Early TV career[edit]

In 1978, Zmed made his television debut, appearing as "Marty Decker" in two episodes of ABC's Starsky and Hutch. From there, he won the role of "Socks Palermo" in the short-lived CBS television series Flatbush (1979), based upon the Sylvester Stallone & Henry Winkler film, The Lords of Flatbush.[6] Following the show's cancellation, he was cast as "Frankie Millardo" in Goodtime Girls,[7] which was also cancelled after just one season (1980).

Zmed also received several guest roles on popular series of the day, including Angie,[8] I'm a Big Girl Now[9] and Bosom Buddies,[10] and made a guest appearance in 1982's An Evening at the Improv.

T.J. Hooker[edit]

He reached celebrity status as "Officer Romano" in ABC's T.J. Hooker, a television series about the life of a Los Angeles, California, cop. Zmed played "Fred Feliciano" in the TV movie Victims for Victims: The Theresa Saldana Story (1984) and made guest appearances on a number of television shows throughout the 80s and 90s, including Hotel, Empty Nest, Murder, She Wrote and Caroline in the City. Zmed departed from T.J. Hooker in 1985 when the show moved to CBS, choosing instead to replace Deney Terrio as host of Dance Fever for the final two seasons of the syndicated series' run following Terrio's departure.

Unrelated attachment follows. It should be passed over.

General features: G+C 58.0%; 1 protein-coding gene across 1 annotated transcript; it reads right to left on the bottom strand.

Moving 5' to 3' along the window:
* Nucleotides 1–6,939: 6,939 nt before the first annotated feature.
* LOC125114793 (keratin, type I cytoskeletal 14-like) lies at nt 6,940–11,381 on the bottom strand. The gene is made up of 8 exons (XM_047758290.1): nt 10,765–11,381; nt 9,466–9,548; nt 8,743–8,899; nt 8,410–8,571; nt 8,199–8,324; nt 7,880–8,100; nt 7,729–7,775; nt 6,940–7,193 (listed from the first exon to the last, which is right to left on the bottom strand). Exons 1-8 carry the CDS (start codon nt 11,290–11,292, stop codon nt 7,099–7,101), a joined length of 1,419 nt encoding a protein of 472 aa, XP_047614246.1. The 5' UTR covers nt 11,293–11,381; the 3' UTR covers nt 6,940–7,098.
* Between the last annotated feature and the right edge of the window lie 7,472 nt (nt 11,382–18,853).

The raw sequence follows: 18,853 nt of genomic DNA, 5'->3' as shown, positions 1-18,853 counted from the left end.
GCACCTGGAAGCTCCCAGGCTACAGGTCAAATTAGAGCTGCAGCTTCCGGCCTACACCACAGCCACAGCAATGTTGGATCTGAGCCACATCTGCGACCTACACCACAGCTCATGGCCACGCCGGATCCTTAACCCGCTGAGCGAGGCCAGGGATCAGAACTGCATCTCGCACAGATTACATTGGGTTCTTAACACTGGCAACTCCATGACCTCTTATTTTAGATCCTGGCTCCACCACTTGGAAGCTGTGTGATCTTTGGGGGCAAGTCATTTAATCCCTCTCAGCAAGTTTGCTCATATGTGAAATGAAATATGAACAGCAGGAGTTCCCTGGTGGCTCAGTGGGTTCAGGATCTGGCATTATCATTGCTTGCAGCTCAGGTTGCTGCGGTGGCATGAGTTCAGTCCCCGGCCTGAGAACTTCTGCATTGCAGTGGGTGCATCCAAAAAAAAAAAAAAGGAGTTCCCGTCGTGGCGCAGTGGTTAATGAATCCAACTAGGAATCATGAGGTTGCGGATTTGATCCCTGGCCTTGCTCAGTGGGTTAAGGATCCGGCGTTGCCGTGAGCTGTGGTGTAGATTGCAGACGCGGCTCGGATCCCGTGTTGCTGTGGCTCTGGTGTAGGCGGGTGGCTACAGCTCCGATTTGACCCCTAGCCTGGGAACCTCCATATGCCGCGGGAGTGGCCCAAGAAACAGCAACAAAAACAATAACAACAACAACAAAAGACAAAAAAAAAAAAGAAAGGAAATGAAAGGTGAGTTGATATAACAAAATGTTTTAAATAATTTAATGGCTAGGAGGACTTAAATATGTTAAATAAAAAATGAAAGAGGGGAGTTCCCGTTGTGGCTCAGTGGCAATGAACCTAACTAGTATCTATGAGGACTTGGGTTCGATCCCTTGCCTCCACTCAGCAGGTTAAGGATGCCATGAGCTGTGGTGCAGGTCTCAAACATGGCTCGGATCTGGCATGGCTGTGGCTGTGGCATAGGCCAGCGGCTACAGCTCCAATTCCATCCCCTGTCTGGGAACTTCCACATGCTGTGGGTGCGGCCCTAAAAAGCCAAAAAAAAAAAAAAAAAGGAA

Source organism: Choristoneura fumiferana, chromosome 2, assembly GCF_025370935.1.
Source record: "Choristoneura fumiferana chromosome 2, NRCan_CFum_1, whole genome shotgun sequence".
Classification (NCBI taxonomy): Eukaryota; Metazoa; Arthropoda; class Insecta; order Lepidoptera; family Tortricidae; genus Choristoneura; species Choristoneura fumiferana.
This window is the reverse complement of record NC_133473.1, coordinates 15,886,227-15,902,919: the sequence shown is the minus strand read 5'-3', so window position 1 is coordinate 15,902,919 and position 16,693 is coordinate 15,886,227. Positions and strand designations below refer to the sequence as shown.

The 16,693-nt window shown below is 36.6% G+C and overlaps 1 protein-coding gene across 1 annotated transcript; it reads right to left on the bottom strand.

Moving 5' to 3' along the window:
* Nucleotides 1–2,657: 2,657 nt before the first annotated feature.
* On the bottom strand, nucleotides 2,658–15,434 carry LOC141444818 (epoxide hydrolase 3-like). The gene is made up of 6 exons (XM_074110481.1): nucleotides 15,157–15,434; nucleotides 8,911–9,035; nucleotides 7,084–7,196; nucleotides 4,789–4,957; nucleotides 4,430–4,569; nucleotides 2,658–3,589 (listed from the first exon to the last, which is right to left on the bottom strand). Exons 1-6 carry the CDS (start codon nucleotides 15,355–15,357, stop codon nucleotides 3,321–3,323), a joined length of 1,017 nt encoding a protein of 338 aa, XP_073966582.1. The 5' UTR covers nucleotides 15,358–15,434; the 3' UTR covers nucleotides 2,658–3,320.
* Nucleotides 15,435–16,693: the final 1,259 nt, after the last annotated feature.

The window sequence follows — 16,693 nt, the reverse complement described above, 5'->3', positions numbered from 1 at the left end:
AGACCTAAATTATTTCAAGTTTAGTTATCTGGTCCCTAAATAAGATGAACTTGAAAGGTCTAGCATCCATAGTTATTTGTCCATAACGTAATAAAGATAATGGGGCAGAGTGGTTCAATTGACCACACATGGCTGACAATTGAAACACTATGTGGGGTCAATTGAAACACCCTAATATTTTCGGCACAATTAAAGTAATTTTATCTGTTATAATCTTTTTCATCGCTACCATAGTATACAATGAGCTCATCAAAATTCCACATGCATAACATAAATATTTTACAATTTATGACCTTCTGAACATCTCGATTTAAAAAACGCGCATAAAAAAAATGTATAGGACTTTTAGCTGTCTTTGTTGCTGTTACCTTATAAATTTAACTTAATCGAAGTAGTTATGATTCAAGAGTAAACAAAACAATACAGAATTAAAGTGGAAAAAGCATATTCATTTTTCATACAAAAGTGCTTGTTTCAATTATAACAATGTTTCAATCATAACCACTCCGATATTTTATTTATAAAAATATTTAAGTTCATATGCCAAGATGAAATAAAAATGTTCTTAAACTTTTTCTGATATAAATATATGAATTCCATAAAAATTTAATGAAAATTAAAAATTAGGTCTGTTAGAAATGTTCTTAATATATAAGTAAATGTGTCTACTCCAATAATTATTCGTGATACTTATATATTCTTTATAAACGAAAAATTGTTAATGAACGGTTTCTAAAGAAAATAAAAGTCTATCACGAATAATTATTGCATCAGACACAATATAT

Movies[edit]

Following the huge success of John Travolta and Olivia Newton-John in the movie version of Grease, Paramount Pictures quickly secured the rights to a sequel, and cast Zmed as "Johnny Nogerelli", the new leader of the "T-Birds", in Grease 2.[11] Though it did not fare as well as its predecessor, the film was a modest success, and Zmed's performance in his first motion picture led to other movie roles, including 1983's The Final Terror, and his breakout role as "Jay O'Neill" in 1984's Bachelor Party, with Tom Hanks.

Return to theatre[edit]

Zmed returned to stage work in the 1990s. He headlined the musical Children of Eden at the Paper Mill Playhouse, and starred in three shows on Broadway: Falsettos, Blood Brothers, and Grease.

He most recently appeared as Noah in the musical The Ark,[12] in New York City, and in the 2006 Stan Harrington film, The Craving Heart.

Current work[edit]